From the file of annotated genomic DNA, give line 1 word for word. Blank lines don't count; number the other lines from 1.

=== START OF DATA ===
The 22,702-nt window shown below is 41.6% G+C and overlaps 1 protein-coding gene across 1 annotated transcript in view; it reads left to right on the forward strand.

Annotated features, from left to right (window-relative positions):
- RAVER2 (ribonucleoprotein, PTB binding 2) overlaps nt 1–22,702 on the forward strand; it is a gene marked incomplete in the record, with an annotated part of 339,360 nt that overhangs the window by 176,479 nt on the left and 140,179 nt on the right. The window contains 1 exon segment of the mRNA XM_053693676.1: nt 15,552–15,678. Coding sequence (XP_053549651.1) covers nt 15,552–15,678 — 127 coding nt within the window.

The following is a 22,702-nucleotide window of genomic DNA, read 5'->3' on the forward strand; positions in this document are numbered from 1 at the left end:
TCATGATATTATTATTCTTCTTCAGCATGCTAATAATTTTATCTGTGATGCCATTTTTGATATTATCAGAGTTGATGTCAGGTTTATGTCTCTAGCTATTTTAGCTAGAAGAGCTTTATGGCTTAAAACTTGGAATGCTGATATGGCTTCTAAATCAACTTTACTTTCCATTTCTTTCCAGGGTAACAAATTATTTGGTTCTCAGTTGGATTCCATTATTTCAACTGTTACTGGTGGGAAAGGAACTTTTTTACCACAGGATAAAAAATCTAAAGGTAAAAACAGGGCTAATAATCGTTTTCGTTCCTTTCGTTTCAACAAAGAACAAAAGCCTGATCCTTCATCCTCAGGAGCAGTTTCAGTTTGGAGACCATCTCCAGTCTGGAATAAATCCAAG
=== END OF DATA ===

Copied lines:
The 22,702-nt window shown below is 41.6% G+C and overlaps 1 protein-coding gene across 1 annotated transcript in view; it reads left to right on the forward strand.